Description
Traffic flow modeling and simulation play a central role in dynamic transportation system analysis and management. Existing research has been primarily focusing on cars, while trucks are overlooked or modeled separately from cars. Unfortunately, characteristics of freight demand, such as when and how trucks travel, and how truck flow interacts with car flow, are unclear. This becomes the main hurdle for improving truck mobility. This research aims at developing a holistic framework for mesoscopic bi-modal traffic simulation, which considers the interaction of both private cars and trucks simultaneously. This research aims at developing a holistic framework for mesoscopic traffic simulation that mixes both cars and trucks, by considering their interrelations simultaneously. The result includes the prediction of travel time, travel delay, vehicle-mile-traveled and emissions for both cars and trucks, at each road segment and intersection by time of day. Thus, potential traffic management strategies for both passenger cars and freight transportation can be evaluated and deployed.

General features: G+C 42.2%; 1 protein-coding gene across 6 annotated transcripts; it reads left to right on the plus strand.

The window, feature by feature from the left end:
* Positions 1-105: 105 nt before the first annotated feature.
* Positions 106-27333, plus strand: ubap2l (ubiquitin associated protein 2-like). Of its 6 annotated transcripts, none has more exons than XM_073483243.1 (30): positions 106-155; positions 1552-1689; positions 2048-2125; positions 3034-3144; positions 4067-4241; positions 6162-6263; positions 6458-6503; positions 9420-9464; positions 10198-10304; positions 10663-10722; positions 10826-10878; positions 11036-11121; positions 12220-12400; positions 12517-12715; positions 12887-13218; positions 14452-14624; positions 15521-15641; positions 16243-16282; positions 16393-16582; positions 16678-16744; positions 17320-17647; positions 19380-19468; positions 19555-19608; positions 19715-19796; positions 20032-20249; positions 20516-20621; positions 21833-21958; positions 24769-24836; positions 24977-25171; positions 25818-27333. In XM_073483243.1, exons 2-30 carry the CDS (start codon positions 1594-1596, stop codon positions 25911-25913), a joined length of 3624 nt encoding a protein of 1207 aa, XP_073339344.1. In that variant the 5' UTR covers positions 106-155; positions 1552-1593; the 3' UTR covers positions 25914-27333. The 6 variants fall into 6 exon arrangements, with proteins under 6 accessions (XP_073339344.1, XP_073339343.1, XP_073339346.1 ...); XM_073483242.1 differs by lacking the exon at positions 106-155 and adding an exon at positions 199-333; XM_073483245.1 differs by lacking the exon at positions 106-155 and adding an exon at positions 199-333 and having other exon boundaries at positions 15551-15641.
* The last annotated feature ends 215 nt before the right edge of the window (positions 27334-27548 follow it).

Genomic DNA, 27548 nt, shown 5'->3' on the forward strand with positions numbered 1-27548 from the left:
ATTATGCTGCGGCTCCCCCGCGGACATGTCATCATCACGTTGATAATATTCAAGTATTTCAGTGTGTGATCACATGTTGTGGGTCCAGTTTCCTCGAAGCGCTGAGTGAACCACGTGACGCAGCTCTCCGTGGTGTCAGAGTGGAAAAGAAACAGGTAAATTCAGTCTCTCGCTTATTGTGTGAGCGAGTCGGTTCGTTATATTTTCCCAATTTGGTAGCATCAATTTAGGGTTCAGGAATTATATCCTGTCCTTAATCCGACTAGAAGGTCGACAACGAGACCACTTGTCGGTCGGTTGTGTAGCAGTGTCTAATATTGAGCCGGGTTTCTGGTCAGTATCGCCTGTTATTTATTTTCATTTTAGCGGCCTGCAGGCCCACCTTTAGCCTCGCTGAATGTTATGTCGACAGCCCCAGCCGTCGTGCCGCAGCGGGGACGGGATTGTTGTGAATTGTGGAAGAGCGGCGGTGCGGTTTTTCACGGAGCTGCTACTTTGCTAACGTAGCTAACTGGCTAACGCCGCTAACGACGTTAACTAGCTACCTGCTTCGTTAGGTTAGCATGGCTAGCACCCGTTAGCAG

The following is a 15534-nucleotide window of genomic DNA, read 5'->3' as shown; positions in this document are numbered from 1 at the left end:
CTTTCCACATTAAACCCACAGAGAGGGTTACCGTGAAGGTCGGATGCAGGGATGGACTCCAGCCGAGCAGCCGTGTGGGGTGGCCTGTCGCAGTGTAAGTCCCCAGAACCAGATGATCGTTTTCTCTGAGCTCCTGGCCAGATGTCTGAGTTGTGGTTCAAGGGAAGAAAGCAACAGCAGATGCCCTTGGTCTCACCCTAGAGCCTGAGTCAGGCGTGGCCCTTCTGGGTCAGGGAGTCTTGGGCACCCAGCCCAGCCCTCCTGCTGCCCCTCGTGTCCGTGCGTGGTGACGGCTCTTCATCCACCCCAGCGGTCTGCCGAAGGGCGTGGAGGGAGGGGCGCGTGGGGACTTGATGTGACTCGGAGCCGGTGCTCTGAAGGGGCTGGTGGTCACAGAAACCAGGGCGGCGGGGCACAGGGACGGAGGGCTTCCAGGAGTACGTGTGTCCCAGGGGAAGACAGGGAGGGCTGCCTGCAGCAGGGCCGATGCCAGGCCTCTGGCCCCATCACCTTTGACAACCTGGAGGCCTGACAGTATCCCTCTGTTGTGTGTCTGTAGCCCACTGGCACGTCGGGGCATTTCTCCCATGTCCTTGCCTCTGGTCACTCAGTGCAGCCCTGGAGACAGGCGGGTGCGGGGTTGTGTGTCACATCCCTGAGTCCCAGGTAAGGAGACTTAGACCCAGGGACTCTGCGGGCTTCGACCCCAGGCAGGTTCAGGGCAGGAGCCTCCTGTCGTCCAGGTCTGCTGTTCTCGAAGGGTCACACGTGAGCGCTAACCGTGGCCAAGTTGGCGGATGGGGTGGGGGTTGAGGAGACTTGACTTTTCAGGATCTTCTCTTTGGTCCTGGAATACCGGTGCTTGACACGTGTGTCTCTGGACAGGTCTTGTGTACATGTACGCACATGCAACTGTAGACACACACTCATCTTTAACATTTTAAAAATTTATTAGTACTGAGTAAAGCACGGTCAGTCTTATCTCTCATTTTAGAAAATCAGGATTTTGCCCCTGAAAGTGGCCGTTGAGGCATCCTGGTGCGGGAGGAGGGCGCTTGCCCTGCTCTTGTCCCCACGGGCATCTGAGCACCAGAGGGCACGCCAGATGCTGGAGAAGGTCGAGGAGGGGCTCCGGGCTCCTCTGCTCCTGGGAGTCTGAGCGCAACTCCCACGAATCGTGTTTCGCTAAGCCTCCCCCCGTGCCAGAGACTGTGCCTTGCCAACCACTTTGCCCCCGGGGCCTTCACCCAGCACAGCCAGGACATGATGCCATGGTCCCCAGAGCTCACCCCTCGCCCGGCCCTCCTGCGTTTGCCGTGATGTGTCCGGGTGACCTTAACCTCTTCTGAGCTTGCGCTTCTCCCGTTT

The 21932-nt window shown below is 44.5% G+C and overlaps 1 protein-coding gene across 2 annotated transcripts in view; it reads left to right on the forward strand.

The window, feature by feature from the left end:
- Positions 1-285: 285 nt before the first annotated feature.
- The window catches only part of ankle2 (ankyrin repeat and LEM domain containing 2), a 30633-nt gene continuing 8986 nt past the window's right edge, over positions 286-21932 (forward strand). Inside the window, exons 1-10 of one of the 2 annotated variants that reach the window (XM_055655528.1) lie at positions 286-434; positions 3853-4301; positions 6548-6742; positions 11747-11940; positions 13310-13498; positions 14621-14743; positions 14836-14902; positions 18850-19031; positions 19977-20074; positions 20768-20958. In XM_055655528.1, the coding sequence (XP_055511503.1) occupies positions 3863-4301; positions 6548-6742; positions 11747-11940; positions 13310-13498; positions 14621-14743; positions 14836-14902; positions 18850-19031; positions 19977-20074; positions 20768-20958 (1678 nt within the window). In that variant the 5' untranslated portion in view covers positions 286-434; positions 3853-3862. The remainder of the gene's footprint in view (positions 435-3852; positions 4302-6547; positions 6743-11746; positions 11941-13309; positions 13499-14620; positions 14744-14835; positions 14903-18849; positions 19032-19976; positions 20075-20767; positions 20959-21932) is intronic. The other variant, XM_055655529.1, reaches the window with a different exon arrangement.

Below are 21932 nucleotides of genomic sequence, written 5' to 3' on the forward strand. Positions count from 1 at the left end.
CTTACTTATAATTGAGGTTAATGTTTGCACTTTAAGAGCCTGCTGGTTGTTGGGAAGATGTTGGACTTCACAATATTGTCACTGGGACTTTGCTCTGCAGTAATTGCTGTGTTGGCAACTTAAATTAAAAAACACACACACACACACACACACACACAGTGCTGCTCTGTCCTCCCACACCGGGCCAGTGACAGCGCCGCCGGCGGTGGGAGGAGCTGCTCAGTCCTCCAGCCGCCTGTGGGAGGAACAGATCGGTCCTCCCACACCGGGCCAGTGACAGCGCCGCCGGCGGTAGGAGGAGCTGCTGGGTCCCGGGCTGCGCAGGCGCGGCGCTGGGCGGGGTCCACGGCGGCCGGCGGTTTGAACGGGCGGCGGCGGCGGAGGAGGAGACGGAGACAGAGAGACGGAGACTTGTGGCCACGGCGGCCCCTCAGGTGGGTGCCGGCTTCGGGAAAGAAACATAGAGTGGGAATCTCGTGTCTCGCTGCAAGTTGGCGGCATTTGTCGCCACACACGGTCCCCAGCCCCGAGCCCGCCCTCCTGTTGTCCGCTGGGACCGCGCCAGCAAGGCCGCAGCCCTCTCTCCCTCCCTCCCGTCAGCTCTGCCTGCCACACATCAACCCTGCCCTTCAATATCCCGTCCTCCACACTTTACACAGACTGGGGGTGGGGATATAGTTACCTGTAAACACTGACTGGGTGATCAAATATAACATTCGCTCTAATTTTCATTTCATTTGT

Traditional mesoscopic traffic simulation models perform simulation of a single vehicle class, namely standard passenger cars. It models the flow propagation using kinetic wave traffic flow model, which can achieve reasonable accuracy for large-scale regional networks.  In traditional models, homogeneous passenger cars are assumed and first-in-first-out (FIFO) can be enforced within links. Arguably, such assumptions may not be realistic in the real-world settings. A more realistic setting is a network with multiple classes of vehicles, where traffic flow is a mixture of passenger cars and trucks on links and nodes at any time.  For example a truck, which takes more road space and flow capacity, usually progresses in a lower free-flow speed than a standard passenger car. A passenger car usually takes over a truck when the traffic has low level of congestion. In our new mesoscopic traffic simulation framework, we specifically consider vehicle interrelations in this bi-modal network (note: we define bi-modal to be the mixture of passenger and freight transportation). The interactions among the two classes of flow is incorporated in a multi-class kinetic wave model. The multi-class flow model allows cars to overtake trucks when the total flow is in or close to free-flow, while the cross-class congestion shockwave can still be properly captured. The bi-modal modeling and simulation is critical to encapsulate the mobility of cars and trucks in a more realistic and accurate way. In addition, it also enables the utilization of large-scale data of cars and trucks collected over many years.